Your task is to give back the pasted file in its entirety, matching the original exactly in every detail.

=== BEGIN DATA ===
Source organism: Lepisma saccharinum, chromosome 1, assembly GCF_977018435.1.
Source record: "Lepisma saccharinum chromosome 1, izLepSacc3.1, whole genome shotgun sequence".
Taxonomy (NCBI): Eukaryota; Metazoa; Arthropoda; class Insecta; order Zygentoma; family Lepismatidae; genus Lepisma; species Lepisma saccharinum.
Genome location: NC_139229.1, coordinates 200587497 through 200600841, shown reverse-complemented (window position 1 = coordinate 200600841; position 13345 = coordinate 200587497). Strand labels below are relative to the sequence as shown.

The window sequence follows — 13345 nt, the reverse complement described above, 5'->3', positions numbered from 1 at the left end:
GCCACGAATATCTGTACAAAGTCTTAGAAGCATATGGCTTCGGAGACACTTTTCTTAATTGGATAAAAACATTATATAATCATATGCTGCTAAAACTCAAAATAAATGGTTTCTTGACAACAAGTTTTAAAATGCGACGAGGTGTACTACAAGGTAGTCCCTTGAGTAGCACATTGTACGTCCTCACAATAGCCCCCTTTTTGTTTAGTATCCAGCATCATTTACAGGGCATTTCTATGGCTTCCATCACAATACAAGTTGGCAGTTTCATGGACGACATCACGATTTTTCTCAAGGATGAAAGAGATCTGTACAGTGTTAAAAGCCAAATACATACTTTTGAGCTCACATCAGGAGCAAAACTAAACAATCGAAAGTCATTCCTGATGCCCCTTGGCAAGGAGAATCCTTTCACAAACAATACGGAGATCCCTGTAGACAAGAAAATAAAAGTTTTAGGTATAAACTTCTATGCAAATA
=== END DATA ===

Source organism: Lepisma saccharinum, chromosome 1, assembly GCF_977018435.1.
Source record: "Lepisma saccharinum chromosome 1, izLepSacc3.1, whole genome shotgun sequence".
Taxonomy (NCBI): Eukaryota; Metazoa; Arthropoda; class Insecta; order Zygentoma; family Lepismatidae; genus Lepisma; species Lepisma saccharinum.
Genome location: NC_139229.1, coordinates 200587497 through 200600841, shown reverse-complemented (window position 1 = coordinate 200600841; position 13345 = coordinate 200587497). Strand labels below are relative to the sequence as shown.

The window sequence follows — 13345 nt, the reverse complement described above, 5'->3', positions numbered from 1 at the left end:
GCCACGAATATCTGTACAAAGTCTTAGAAGCATATGGCTTCGGAGACACTTTTCTTAATTGGATAAAAACATTATATAATCATATGCTGCTAAAACTCAAAATAAATGGTTTCTTGACAACAAGTTTTAAAATGCGACGAGGTGTACTACAAGGTAGTCCCTTGAGTAGCACATTGTACGTCCTCACAATAGCCCCCTTTTTGTTTAGTATCCAGCATCATTTACAGGGCATTTCTATGGCTTCCATCACAATACAAGTTGGCAGTTTCATGGACGACATCACGATTTTTCTCAAGGATGAAAGAGATCTGTACAGTGTTAAAAGCCAAATACATACTTTTGAGCTCACATCAGGAGCAAAACTAAACAATCGAAAGTCATTCCTGATGCCCCTTGGCAAGGAGAATCCTTTCACAAACAATACGGAGATCCCTGTAGACAAGAAAATAAAAGTTTTAGGTATAAACTTCTATGCAAATA